Find all x such that |x-1|+|x-2|>1.

  • #1
3,003
6

Homework Statement



Find all x such that ##|x-1|+|x-2|>1##.

Homework Equations



Definition of absolute value:
|x| = x if x ≥ 0.
|x| = -x if x ≤ 0.

The Attempt at a Solution



I figured the most straightforward way if to do this case-wise:

Case 1: ##(x-1)>0 \wedge (x-2)>0## then

##(x-1) + (x-2) > 1 \implies x > 2.##


Case 2: ##(x-1)<0 \wedge (x-2)<0## then

## (1-x) + (2-x) > 1 \implies x<2.##


Case 3: ##(x-1)>0 \wedge (x-2)<0## then

## (x-1)+(1-x) > 1 \implies 0 >1. ##


Case 4: ##(x-1)<0 \wedge (x-2)>0## then

## (1-x) + (x+2) > 1 \implies 3 > 1. ##


Cases 3 and 4 are bothering me because x 'drops out.' Case 3 makes no sense and has me wondering if Case 4 even makes sense.
 

Answers and Replies

  • #2
8
0
Case 1 looks right to me. Plugging 2 in you get |2-1|+|2-2|>1 ==> 1+0>1 so x has to be at least bigger than 2.
 
  • #3
3,003
6
Yeah. I don't really understand what is going on with the other cases. Even case 2 fails if you plug in x = 1. I thought I needed to evaluate all cases and then take what is common between them?
 
  • #4
Dick
Science Advisor
Homework Helper
26,263
619
Yeah. I don't really understand what is going on with the other cases. Even case 2 fails if you plug in x = 1. I thought I needed to evaluate all cases and then take what is common between them?

You need to intersect your assumptions with the solution. Take case 2. You've assumed x<1 AND x<2 AND you have concluded x<2. Of course, x=1 doesn't need to work. It violates your assumption that x<1.
 
Last edited:
  • #5
3,003
6
You need to intersect your assumptions with the solution. Take case 2. You've assumed x<1 AND x<2 AND you have concluded x<2. Of course, x=1 doesn't work. It violates your assumption that x<1.

Oof. Ok, I see that one now. Now what about case 3 and 4? Do they actually give me any useful information? I guess I need to take a second look here and do what you said.

Case 3 I assumed ##(x-1 > 0) \wedge (x-2 < 0)## which translates to ## x>1 \wedge x<2##. So this means that I am only looking at numbers on the interval (1,2). So does the fact that I got a 'nonsense' answer of 0>1 mean that there are no numbers on the interval (1,2) that satisfy the inequality?

And as for case 4, it seems I have assumed that ##x < 1 \wedge x>2## which is nonsense from the start! So it means that I need not consider this case (because it is not even a case!). Correct?
 
  • #6
Dick
Science Advisor
Homework Helper
26,263
619
Oof. Ok, I see that one now. Now what about case 3 and 4? Do they actually give me any useful information? I guess I need to take a second look here and do what you said.

Case 3 I assumed ##(x-1 > 0) \wedge (x-2 < 0)## which translates to ## x>1 \wedge x<2##. So this means that I am only looking at numbers on the interval (1,2). So does the fact that I got a 'nonsense' answer of 0>1 mean that there are no numbers on the interval (1,2) that satisfy the inequality?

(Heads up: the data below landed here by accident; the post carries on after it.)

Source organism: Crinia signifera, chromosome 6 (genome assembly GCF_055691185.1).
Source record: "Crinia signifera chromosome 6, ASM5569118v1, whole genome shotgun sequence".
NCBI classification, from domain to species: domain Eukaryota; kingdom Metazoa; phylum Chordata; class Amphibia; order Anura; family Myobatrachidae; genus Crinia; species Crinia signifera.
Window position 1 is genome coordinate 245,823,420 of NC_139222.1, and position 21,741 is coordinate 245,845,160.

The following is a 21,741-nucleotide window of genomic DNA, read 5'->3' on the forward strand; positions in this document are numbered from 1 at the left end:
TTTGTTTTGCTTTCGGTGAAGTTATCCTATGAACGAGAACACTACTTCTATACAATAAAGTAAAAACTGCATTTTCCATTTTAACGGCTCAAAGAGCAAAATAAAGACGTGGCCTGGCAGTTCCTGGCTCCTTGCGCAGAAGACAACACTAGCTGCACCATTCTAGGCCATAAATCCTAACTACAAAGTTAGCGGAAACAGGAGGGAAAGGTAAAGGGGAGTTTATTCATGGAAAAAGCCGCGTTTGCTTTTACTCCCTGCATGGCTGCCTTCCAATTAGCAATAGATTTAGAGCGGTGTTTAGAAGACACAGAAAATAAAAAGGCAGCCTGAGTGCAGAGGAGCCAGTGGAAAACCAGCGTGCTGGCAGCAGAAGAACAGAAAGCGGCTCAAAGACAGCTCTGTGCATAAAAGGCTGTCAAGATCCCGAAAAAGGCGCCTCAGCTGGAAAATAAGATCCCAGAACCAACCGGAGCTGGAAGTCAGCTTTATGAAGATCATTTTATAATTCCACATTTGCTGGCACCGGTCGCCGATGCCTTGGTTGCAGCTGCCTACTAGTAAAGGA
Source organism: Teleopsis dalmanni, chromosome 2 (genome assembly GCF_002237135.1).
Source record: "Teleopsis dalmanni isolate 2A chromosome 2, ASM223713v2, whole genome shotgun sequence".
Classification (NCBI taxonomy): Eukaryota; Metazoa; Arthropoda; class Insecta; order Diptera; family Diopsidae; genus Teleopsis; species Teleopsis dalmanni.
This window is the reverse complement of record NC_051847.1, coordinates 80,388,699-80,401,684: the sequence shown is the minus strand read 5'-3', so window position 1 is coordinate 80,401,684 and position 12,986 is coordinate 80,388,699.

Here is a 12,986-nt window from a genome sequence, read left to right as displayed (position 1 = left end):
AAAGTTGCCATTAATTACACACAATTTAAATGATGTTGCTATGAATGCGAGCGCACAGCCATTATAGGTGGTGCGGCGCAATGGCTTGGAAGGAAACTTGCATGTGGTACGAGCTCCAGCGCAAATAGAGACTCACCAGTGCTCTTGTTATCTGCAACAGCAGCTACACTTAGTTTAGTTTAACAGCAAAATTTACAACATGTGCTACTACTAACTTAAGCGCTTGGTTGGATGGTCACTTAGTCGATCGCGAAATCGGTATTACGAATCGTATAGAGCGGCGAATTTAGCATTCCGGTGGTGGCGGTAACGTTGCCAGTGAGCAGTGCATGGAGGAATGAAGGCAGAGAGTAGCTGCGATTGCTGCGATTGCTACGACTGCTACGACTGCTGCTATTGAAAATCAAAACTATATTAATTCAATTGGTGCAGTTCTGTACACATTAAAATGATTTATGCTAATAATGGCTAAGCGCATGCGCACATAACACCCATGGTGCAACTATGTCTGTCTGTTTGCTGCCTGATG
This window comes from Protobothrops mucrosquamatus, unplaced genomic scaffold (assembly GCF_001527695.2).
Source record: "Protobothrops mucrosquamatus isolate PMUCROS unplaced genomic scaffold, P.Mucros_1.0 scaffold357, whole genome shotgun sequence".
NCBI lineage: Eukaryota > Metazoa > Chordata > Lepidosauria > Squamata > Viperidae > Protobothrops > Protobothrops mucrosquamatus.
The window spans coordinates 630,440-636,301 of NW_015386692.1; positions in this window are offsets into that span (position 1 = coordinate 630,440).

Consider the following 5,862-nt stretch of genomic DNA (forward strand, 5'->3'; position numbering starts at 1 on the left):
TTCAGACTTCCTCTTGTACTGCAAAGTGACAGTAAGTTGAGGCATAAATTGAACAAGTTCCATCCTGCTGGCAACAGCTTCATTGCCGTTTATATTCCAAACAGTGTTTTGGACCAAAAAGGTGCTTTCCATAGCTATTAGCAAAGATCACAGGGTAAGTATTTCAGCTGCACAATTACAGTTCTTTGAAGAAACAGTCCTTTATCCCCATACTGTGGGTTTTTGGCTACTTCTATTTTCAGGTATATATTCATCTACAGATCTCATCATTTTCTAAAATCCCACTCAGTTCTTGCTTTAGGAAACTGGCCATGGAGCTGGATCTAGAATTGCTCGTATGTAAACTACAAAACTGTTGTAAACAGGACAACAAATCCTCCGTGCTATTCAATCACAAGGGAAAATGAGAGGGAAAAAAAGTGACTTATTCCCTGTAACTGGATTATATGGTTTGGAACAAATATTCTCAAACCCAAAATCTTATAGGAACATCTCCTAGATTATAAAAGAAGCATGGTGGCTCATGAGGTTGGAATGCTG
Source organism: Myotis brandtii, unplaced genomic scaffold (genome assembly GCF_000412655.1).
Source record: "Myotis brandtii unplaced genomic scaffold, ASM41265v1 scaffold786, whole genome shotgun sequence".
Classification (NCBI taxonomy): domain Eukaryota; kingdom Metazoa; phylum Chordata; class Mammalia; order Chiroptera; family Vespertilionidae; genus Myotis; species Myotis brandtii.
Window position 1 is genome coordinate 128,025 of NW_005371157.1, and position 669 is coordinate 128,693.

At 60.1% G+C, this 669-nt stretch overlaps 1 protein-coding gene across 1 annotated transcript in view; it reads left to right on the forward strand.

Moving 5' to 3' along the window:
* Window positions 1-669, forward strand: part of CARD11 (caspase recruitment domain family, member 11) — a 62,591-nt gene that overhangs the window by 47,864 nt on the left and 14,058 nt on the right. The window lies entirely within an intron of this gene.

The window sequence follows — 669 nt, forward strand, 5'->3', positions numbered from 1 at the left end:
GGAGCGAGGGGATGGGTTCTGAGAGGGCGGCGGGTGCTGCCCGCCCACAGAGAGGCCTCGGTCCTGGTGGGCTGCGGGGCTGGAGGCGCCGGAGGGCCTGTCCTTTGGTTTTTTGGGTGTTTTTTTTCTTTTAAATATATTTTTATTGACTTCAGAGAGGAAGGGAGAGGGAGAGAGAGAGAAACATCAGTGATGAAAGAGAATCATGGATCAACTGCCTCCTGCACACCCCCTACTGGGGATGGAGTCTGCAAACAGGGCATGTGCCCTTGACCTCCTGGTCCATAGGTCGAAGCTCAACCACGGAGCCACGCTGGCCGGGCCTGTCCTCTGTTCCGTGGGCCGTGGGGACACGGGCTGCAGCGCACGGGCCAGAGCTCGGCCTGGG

That's exactly what it means.
 
  • #7
3,003
6
That's exactly what it means.

Don't know if you saw the edit about case 4, but I think I got it right. Thanks again Dick! I know you're sick of seeing my posts, but I promise there are plenty more to come. :smile: High school drop-outs turned engineers need to relearn math right sometimes :biggrin:
 
  • #8
Dick
Science Advisor
Homework Helper
26,263
619
Don't know if you saw the edit about case 4, but I think I got it right. Thanks again Dick! I know you're sick of seeing my posts, but I promise there are plenty more to come. :smile: High school drop-outs turned engineers need to relearn math right sometimes :biggrin:

When I'm sick of hearing from you I'll stop answering your posts. Until then, you are fine. And yes, you are correct that some of the cases are nonsense. Just throw them away.
 
  • #9
Ray Vickson
Science Advisor
Homework Helper
Dearly Missed
10,706
1,722

Homework Statement



Find all x such that ##|x-1|+|x-2|>1##.

Homework Equations



Definition of absolute value:
|x| = x if x ≥ 0.
|x| = -x if x ≤ 0.

The Attempt at a Solution



I figured the most straightforward way if to do this case-wise:

Case 1: ##(x-1)>0 \wedge (x-2)>0## then

##(x-1) + (x-2) > 1 \implies x > 2.##


Case 2: ##(x-1)<0 \wedge (x-2)<0## then

## (1-x) + (2-x) > 1 \implies x<2.##


Case 3: ##(x-1)>0 \wedge (x-2)<0## then

## (x-1)+(1-x) > 1 \implies 0 >1. ##


Case 4: ##(x-1)<0 \wedge (x-2)>0## then

## (1-x) + (x+2) > 1 \implies 3 > 1. ##


Cases 3 and 4 are bothering me because x 'drops out.' Case 3 makes no sense and has me wondering if Case 4 even makes sense.

You may gain more insight by plotting the function f(x) = |x-1| + |x-2|. Think of adding the graph of y = |x-1| to the graph of y = |x-2|. Look in detail: when x is to the left of 1, both graphs have slope -1, so the combined graph has slope -2. For x between 1 and 2, one graph has slope -1 and the other has slope +1, so the combined slope = 0 (that is, f(x) is constant for 1 < x < 2). To the right of x = 2, both graphs have slope +1, so the combined graph has slope +2.

RGV
 

Related Threads on Find all x such that |x-1|+|x-2|>1.

Replies
12
Views
5K
  • Last Post
Replies
6
Views
2K
  • Last Post
Replies
2
Views
323
Replies
16
Views
3K
  • Last Post
Replies
4
Views
1K
Replies
2
Views
2K
Replies
15
Views
2K
  • Last Post
Replies
4
Views
1K
Replies
4
Views
5K
  • Last Post
Replies
10
Views
2K
Top